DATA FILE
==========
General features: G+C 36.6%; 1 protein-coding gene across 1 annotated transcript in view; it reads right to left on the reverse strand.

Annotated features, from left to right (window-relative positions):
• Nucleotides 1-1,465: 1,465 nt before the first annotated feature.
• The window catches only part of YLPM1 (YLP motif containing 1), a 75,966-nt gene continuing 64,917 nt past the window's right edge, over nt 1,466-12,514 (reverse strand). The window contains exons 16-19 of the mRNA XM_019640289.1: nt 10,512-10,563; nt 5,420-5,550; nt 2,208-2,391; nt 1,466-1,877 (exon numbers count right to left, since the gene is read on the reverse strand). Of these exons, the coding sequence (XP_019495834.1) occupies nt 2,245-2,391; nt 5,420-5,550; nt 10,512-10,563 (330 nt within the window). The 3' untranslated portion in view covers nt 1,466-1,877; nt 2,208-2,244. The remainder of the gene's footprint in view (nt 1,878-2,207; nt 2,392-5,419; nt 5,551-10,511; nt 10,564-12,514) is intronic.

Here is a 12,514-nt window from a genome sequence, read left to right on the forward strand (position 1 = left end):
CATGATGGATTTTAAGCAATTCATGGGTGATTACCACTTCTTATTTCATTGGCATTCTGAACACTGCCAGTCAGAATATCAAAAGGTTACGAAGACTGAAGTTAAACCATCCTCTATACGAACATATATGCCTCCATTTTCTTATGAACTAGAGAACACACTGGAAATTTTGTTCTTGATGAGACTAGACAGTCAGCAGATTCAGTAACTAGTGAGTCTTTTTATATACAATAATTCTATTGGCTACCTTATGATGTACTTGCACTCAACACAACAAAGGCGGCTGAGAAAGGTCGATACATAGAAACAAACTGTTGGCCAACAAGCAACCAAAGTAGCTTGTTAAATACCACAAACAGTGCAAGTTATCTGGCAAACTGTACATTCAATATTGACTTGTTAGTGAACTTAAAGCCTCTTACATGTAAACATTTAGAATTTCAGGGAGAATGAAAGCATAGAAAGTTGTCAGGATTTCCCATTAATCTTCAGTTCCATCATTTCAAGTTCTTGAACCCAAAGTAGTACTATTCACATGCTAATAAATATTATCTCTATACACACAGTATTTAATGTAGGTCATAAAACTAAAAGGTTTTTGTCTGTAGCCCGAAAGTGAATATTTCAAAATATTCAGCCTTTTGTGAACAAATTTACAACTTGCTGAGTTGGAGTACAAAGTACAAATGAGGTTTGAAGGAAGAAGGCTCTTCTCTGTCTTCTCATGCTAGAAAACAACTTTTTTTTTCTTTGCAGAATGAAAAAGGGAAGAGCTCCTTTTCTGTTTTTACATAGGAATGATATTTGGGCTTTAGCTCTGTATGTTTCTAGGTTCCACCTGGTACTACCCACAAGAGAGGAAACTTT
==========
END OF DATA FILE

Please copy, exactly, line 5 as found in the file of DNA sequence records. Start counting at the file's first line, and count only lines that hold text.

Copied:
Here is a 12,514-nt window from a genome sequence, read left to right on the forward strand (position 1 = left end):